World number two, Jon Rahm, was far from convincing at times over the weekend but the pre-event 6.05/1 chance ground out a gutsy one-stroke win at the Mexico Open at Vidanta, as his closest challengers drifted away in round four.
One of my pre-event picks, 60.059/1 chance, Cameron Champ, who was matched at a low of 2.962/1 on Saturday when he hit the front on the back-nine, looked the biggest danger to the Spaniard early on in round four but after back-to-back birdies at six and seven, he triple-bogeyed the eighth and that was that.
Another pre-event fancy, Davis Riley, was matched at a low of 9.08/1 as he briefly threatened and my 240.0239/1 Find me a 100 Winner fancy, Kurt Kitayama, was matched at just 3.55 after he'd drawn alongside Rahm thanks to birdies at one, six and seven.
Kitayama and Rahm went to the par five 14th tee tied at the top on 16-under-par but Rahm holed from 11 feet for a birdie four as Kitayama three-putted for bogey and it was Rahm's to lose after that.
Rahm kept his cool nicely after the birdie at 14 and he parred his way in to win by a stroke over Kitayama and two players that flew from off the pace - Brandon Wu, who was matched at low of 7.26/1, and Tony Finau, who hit a low of 10.09/1. Both men fired eight-under-par 63s to climb from tied 17th to tied second.
I'd written in the In-Play blog yesterday that if he continued the pattern of the first three days, when he shot rounds of 64, 66 and 68, it might not quite be enough but his two-under-par 69 was just enough.
Over on the DP World Tour, the final round of the Catalunya Championship was an entertaining affair... until it went to extra time.
South Africa's Oliver Bekker, a pre-event 70.069/1 chance, had began the final round with a two-stroke lead but he was caught and passed by the halfway leader, Laurie Canter, very quickly yesterday.
The 32-year-old Englishman, who was generally a 46.045/1 shot before the off, birdied the first two holes before he produced this bit of magic on the par five third.
Canter's priced dipped to a low of 1.794/5 but he'd been unconvincing in-contention on numerous occasions previously and it was no surprise to see him follow the eagle at three with back-to-back bogeys at four and five.
Canter parred his way to the turn before a double-bogey at the 10th put him firmly behind the eight-ball and Bekker looked far and away the most likely to lift the trophy after that.
The 37-year-old Pretorian played far from convincingly but he looked to have enough in hand and he was matched at a low of 1.211/5 before pre-tournament 50.049/1 chance, Adri Arnaus, who was generally a 200.0199/1 shot with a round to go, put in a ridiculously good finish.
Trailing by seven with a round to go and seemingly too far back to threaten, Arnaus was matched at 1000.0 in-running before an eagle at the par five 12th put him within touching distance of the lead and back-to-back birdies at 15 and 16 saw him really apply the pressure.
The Spaniard was matched at a low of just 1.3130/100 when in the clubhouse and tied for the lead after Bekker had bogeyed the 16th and found trouble off the tee on 17 but to his credit, the South African made this quite brilliant up-and-down for par and when he also parred the last, we were into extra time.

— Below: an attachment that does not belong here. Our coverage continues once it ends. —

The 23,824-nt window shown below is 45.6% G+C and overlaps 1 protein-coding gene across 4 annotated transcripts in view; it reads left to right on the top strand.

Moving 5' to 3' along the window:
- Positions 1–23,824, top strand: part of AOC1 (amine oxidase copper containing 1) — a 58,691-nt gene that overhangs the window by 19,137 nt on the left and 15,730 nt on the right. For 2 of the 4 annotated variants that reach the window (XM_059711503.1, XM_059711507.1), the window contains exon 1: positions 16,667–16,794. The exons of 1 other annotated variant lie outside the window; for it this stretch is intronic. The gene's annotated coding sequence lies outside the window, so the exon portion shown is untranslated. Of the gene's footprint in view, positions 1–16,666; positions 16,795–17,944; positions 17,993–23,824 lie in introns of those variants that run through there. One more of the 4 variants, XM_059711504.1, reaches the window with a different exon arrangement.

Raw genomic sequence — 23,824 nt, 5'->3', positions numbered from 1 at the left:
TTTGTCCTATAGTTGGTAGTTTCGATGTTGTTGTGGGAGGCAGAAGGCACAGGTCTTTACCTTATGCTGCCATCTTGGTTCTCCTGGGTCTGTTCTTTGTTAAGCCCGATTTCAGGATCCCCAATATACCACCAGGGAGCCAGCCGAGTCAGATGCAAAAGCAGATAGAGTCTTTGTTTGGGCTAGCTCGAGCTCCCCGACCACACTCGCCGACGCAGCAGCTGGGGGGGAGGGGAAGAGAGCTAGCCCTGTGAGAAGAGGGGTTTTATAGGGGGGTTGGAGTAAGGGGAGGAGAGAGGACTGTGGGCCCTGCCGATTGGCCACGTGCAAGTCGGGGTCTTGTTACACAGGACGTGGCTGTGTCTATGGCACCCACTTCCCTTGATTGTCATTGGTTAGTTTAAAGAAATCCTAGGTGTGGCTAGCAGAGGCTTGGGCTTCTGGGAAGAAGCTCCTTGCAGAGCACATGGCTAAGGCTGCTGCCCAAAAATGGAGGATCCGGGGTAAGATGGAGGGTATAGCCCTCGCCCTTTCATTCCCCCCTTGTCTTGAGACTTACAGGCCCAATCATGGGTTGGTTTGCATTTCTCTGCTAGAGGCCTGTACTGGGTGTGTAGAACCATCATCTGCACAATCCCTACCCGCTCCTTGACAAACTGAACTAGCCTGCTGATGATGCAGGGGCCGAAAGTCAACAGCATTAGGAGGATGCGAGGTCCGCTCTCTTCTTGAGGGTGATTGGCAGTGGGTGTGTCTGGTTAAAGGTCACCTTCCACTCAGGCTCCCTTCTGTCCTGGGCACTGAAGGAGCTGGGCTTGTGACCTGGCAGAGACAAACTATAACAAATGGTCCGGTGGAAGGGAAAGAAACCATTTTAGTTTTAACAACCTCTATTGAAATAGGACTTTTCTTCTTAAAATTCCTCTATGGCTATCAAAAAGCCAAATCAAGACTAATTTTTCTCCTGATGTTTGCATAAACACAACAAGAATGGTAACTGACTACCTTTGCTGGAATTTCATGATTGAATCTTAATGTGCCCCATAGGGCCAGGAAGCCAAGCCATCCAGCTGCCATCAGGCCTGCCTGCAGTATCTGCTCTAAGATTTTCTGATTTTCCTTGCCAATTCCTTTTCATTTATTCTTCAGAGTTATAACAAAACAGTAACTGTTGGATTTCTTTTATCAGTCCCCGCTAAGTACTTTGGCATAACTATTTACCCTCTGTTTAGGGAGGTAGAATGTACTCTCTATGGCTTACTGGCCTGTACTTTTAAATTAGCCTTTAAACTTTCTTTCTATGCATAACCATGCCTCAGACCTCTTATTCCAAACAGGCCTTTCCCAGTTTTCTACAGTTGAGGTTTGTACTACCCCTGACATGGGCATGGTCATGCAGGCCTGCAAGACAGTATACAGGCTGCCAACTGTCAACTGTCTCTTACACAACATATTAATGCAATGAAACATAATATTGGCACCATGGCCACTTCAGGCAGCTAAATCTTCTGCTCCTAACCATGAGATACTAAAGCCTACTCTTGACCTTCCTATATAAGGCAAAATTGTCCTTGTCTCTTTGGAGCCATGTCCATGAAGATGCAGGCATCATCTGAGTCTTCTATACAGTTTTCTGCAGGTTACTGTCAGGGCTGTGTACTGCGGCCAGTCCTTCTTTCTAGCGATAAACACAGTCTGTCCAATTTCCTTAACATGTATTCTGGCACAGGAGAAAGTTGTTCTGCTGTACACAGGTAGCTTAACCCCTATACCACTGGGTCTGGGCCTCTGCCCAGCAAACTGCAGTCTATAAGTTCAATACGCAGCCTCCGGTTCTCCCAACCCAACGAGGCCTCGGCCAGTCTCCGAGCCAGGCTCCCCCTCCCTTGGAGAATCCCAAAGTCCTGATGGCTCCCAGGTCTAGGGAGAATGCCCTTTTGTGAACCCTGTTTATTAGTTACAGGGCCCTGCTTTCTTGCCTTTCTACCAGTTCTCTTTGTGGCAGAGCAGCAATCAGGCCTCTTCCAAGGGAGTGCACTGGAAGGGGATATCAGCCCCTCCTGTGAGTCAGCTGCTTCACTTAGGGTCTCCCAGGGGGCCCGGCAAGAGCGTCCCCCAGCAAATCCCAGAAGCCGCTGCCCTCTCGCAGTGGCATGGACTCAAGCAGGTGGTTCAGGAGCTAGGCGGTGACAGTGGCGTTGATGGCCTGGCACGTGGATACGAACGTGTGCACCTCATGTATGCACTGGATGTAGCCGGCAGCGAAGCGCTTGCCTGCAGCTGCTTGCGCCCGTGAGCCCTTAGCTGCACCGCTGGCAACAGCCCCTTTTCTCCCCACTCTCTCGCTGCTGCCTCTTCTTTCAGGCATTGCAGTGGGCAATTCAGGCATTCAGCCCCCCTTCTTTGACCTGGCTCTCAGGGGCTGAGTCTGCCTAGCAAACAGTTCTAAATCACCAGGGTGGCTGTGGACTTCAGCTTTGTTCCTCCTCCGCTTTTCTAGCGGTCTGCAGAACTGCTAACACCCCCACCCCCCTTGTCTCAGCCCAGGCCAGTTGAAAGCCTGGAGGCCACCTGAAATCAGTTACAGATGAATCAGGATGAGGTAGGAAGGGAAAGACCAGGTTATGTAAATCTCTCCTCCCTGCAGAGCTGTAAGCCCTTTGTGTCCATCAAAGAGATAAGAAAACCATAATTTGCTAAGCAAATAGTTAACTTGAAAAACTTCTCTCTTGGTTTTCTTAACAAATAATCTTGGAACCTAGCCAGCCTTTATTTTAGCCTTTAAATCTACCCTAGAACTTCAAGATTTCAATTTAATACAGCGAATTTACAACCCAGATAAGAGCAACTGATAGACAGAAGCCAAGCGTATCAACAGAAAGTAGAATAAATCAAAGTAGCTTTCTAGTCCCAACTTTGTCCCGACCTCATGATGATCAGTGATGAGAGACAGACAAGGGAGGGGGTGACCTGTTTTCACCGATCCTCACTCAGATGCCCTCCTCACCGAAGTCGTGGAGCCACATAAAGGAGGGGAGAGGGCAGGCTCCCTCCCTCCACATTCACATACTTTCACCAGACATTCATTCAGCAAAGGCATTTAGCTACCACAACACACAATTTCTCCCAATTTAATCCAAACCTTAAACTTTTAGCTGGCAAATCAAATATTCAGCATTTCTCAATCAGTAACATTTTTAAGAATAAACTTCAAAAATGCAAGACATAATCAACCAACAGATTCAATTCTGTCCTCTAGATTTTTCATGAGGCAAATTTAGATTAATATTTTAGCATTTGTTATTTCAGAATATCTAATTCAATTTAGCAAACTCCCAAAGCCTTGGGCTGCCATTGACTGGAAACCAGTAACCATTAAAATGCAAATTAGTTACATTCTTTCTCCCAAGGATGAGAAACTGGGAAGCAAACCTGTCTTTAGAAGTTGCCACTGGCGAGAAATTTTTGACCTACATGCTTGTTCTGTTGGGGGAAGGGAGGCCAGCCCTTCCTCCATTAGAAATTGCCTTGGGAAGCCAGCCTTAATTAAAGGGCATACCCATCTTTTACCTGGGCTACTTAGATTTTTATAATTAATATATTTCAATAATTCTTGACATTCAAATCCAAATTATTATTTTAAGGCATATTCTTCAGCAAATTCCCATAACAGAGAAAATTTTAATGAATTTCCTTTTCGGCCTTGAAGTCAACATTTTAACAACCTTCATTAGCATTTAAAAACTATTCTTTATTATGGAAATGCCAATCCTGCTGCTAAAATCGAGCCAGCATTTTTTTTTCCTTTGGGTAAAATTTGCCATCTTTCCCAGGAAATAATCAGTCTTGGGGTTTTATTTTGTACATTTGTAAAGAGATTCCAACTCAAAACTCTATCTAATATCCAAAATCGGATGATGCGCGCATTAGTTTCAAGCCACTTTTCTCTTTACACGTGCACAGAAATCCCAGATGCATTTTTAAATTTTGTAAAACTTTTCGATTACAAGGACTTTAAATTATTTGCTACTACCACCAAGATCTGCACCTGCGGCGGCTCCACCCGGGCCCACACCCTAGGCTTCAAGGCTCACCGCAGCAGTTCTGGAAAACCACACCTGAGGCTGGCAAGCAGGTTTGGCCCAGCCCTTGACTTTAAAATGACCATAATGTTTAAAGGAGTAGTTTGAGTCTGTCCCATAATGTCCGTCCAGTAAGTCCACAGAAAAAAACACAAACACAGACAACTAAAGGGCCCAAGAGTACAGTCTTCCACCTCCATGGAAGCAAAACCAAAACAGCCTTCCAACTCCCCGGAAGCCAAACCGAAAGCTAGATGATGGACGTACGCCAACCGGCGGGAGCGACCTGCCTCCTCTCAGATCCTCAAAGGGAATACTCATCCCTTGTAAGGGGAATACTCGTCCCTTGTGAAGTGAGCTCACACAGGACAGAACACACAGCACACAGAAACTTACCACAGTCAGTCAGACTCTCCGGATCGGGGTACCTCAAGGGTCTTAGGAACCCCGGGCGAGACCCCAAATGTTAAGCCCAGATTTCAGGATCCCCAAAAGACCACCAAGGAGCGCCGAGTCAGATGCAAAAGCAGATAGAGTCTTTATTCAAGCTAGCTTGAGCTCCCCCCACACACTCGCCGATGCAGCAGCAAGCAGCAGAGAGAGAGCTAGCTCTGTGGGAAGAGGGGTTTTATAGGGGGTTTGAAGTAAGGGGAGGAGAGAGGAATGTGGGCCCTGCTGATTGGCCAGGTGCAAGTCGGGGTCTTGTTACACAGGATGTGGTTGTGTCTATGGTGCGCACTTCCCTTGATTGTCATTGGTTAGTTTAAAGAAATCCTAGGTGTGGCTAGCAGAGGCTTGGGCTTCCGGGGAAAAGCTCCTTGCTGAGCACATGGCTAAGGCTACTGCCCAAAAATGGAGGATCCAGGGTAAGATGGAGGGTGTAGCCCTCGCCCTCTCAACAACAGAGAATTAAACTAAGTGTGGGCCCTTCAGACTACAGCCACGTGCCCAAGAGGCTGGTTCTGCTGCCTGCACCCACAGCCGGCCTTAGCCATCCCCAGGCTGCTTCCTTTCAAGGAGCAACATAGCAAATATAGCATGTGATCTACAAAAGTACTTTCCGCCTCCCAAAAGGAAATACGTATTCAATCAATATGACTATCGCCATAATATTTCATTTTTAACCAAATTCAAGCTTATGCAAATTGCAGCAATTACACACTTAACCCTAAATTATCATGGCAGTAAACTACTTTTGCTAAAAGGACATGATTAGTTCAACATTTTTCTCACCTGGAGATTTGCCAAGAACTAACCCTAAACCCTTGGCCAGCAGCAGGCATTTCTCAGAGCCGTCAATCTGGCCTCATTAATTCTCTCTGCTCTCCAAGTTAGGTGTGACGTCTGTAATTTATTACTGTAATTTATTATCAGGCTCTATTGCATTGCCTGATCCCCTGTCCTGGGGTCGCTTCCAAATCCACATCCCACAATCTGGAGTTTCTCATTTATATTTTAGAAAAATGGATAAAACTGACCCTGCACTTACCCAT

The market could barely split the pair before the playoff, with Bekker just favourite at a shade of odds-on, but after one of the most boring playoffs ever witnessed, which saw the two par the somewhat dull par four 18th five times, Arnaus finally took the title with a par four at the 17th.
Taking on the odds-on shots in Europe pays off again
Jon Rahm was the only player to go odds-on in Mexico but yet again, we witnessed three players trading at odds-on in a DP World Tour event.
It's very rare to see someone trade as short as Lawrie did, as early as he did, and they just kick on and win on this Tour and taking them on often pays dividends.
Obviously, you have to accept the losses if they do just dominate and take the title but it's so often the case that the nerves kick in when the line is so far off and if you get to lay someone else at odds-on your in profit.
Obviously, you have to accept the losses if they do just dominate and take the title but it's so often the case that the nerves kick in when the line is so far off and if you get to lay someone else at odds-on you're in profit.
Fast finishing Finau catches the eye
A fast finish can be a bit misleading but it was hard not to be impressed by Tony Finau's performance last week. He's been under something of a cloud since winning his second PGA Tour event - The Northern Trust last August - with a tied seventh at the Hero World Challenge in December his only top-10 since - but he hit the ball superbly last week and would have won the event comfortably with just an average week on the greens...
Finau ranked first for Strokes Gained Tee to Green, gaining a whopping 14.76, and he ranked second for Strokes Gained Approach to the Green (8.16), but he lost almost two strokes to the field on the dancefloors, ranking 60th for Strokes Gained Putting (-1.985).
He's going to be a very interesting contender at the Wells Fargo Championship this week given the tournament switches to TPC Potomac at Avenel Farm - a venue that's rewarded elite tee-to-green play in the past.
I'll be back later today or tomorrow with my previews for that event, as well as this week's DP World Tour event - the British Masters.
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